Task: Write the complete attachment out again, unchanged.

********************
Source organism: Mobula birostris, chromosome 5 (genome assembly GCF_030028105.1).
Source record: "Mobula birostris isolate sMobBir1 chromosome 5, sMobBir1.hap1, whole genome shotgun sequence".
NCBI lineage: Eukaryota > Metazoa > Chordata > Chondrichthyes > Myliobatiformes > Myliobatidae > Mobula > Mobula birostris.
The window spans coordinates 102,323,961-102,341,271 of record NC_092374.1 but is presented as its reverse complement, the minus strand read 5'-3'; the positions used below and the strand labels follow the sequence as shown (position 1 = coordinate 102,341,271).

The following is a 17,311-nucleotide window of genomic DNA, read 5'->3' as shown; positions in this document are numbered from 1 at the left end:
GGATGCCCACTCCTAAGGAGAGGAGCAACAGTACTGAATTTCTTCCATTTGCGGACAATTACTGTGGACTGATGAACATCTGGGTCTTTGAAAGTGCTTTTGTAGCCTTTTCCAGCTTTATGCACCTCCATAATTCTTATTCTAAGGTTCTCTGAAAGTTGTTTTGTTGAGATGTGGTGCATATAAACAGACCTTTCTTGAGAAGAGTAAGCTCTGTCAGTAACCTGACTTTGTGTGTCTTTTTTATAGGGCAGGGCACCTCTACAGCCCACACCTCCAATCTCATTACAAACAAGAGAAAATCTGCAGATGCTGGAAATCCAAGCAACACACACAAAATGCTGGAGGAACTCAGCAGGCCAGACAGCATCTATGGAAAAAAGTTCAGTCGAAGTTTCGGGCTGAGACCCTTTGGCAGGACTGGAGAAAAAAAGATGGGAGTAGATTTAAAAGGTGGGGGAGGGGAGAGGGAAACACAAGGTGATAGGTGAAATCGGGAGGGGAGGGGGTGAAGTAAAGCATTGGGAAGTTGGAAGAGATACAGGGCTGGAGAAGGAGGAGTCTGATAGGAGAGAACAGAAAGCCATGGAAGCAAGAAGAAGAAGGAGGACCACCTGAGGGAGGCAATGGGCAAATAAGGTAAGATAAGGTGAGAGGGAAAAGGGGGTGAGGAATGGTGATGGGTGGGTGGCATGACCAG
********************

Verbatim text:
Source organism: Mobula birostris, chromosome 5 (genome assembly GCF_030028105.1).
Source record: "Mobula birostris isolate sMobBir1 chromosome 5, sMobBir1.hap1, whole genome shotgun sequence".
NCBI lineage: Eukaryota > Metazoa > Chordata > Chondrichthyes > Myliobatiformes > Myliobatidae > Mobula > Mobula birostris.
The window spans coordinates 102,323,961-102,341,271 of record NC_092374.1 but is presented as its reverse complement, the minus strand read 5'-3'; the positions used below and the strand labels follow the sequence as shown (position 1 = coordinate 102,341,271).

The following is a 17,311-nucleotide window of genomic DNA, read 5'->3' as shown; positions in this document are numbered from 1 at the left end:
GGATGCCCACTCCTAAGGAGAGGAGCAACAGTACTGAATTTCTTCCATTTGCGGACAATTACTGTGGACTGATGAACATCTGGGTCTTTGAAAGTGCTTTTGTAGCCTTTTCCAGCTTTATGCACCTCCATAATTCTTATTCTAAGGTTCTCTGAAAGTTGTTTTGTTGAGATGTGGTGCATATAAACAGACCTTTCTTGAGAAGAGTAAGCTCTGTCAGTAACCTGACTTTGTGTGTCTTTTTTATAGGGCAGGGCACCTCTACAGCCCACACCTCCAATCTCATTACAAACAAGAGAAAATCTGCAGATGCTGGAAATCCAAGCAACACACACAAAATGCTGGAGGAACTCAGCAGGCCAGACAGCATCTATGGAAAAAAGTTCAGTCGAAGTTTCGGGCTGAGACCCTTTGGCAGGACTGGAGAAAAAAAGATGGGAGTAGATTTAAAAGGTGGGGGAGGGGAGAGGGAAACACAAGGTGATAGGTGAAATCGGGAGGGGAGGGGGTGAAGTAAAGCATTGGGAAGTTGGAAGAGATACAGGGCTGGAGAAGGAGGAGTCTGATAGGAGAGAACAGAAAGCCATGGAAGCAAGAAGAAGAAGGAGGACCACCTGAGGGAGGCAATGGGCAAATAAGGTAAGATAAGGTGAGAGGGAAAAGGGGGTGAGGAATGGTGATGGGTGGGTGGCATGACCAG